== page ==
Dianne Kamfonik (Civil and Environmental Engineering): “Science, more than ever, is being bottlenecked by politics. For example, scientists have not only shown that climate change is happening, but they have also already developed many ways to combat it.”Now, it's your turn. The second NextGen VOICES survey asks, “What is your definition of a successful scientist?” and “How has this definition changed between your mentor’s generation and your own?” The question is open to any young scientists and the deadline is February 17. Click here to post your answers (250 words or less).
Andrew David Warren (Health Sciences and Technology): “Should researchers be afraid of being replaced? Not for a long time—scientists will continue to provide the creativity. Computers will simply help us identify what we do (and don't) know.”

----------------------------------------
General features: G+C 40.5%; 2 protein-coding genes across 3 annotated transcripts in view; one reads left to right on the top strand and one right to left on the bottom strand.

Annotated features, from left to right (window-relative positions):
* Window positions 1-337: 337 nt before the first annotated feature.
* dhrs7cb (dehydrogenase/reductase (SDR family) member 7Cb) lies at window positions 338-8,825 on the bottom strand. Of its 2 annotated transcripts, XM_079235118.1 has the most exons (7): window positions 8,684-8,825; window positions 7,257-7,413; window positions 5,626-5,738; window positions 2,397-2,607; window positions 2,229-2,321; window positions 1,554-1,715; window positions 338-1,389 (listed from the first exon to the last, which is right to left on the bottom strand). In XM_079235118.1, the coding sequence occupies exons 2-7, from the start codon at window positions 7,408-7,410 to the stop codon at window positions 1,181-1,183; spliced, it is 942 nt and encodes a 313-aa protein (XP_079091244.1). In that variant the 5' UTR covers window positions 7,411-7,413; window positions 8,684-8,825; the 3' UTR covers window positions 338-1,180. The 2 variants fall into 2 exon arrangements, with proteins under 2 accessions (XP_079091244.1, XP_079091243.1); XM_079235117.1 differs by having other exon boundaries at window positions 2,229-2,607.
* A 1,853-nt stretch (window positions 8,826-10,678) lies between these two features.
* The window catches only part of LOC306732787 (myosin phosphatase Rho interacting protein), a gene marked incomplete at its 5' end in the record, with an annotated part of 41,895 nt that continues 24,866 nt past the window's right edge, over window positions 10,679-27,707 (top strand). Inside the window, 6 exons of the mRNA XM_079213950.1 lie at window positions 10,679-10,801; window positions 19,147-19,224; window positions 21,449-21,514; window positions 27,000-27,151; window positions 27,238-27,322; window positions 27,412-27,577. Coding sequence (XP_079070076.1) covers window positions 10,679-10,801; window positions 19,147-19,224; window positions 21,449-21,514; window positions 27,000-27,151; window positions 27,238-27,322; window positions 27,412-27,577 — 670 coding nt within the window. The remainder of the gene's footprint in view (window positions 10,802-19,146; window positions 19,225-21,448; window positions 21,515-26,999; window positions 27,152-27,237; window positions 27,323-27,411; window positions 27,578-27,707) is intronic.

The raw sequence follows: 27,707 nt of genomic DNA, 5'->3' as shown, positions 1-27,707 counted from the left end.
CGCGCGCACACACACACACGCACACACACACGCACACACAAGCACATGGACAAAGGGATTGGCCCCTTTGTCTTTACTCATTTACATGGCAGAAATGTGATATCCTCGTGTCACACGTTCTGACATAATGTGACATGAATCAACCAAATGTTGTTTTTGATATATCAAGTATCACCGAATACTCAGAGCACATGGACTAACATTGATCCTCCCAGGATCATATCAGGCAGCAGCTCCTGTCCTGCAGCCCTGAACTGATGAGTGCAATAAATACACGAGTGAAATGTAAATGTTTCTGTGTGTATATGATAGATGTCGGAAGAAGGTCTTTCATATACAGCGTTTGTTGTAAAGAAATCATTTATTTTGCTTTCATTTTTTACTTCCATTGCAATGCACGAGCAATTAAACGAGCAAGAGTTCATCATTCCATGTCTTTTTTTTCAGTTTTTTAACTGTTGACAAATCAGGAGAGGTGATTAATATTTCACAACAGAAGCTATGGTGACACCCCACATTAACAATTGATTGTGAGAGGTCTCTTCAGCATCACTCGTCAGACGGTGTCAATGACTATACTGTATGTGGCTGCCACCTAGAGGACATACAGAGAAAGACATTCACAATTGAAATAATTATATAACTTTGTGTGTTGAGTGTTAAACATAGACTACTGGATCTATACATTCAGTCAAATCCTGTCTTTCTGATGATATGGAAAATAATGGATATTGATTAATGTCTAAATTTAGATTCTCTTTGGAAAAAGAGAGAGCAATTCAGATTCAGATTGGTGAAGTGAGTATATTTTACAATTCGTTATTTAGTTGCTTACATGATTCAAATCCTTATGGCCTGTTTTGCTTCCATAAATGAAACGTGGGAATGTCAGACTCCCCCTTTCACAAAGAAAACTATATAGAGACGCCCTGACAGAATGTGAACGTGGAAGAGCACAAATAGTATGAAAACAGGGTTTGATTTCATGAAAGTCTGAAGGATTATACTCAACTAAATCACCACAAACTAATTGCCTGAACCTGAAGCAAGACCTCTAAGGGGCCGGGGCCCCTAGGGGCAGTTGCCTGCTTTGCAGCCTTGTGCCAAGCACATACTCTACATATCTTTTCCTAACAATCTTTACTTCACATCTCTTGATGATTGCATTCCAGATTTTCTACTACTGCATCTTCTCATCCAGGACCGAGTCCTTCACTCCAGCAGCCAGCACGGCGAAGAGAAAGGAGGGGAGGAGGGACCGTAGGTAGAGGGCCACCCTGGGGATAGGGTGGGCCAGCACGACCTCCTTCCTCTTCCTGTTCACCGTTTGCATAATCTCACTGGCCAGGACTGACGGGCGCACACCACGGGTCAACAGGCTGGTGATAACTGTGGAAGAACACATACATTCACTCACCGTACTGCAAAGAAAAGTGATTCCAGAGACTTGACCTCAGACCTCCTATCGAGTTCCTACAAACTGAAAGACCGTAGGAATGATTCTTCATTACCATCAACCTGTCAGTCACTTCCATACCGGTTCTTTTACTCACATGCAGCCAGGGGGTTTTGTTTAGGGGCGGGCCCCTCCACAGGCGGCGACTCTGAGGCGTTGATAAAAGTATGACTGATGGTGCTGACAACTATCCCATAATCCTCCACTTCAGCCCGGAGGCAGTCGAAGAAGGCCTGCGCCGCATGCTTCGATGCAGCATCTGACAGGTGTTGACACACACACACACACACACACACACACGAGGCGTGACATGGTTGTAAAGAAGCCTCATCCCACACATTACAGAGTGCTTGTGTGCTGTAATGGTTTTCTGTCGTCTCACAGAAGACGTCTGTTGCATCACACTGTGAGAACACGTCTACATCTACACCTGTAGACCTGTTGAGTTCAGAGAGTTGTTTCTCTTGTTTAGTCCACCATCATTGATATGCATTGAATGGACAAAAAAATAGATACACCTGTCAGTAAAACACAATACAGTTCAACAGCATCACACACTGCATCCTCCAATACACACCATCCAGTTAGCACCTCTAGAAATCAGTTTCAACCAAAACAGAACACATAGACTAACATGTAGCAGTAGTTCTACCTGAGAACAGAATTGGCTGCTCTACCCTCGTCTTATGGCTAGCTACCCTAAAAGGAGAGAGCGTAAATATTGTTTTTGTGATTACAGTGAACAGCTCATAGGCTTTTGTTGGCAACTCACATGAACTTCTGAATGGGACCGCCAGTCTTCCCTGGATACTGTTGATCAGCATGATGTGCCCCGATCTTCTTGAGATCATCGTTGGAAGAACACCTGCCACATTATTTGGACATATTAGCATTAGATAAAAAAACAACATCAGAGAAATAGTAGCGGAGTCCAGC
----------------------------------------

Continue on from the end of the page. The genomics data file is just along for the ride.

Vyas Ramanan (Health Sciences and Technology): “As robotic labor overtakes humans in efficiency across many industries and at many points along the value chain, new types of jobs must be created to ensure stable employment for the working-age population.”
Yiftach Nagar (Sloan School of Management): “Increasing stratification will cause many talented people to give up academic careers for work in rising multinational corporations, which will fund applicative research. As larger data sets become owned by companies, free dissemination and open scrutiny of findings will be challenged.”
Late last year, Science Magazine invited the “next generation of scientists” to answer the questions, “How will the practice of science change in your lifetime?” and “What will improve and what new challenges will emerge?” The queries kicked off Science Magazine’s new section, NextGen VOICES, and highlighted the need for young scientific voices to address the critical challenges in an increasingly resource-limited world. The top 50 responses were posted in the January 2012 edition, which included four MIT graduate students.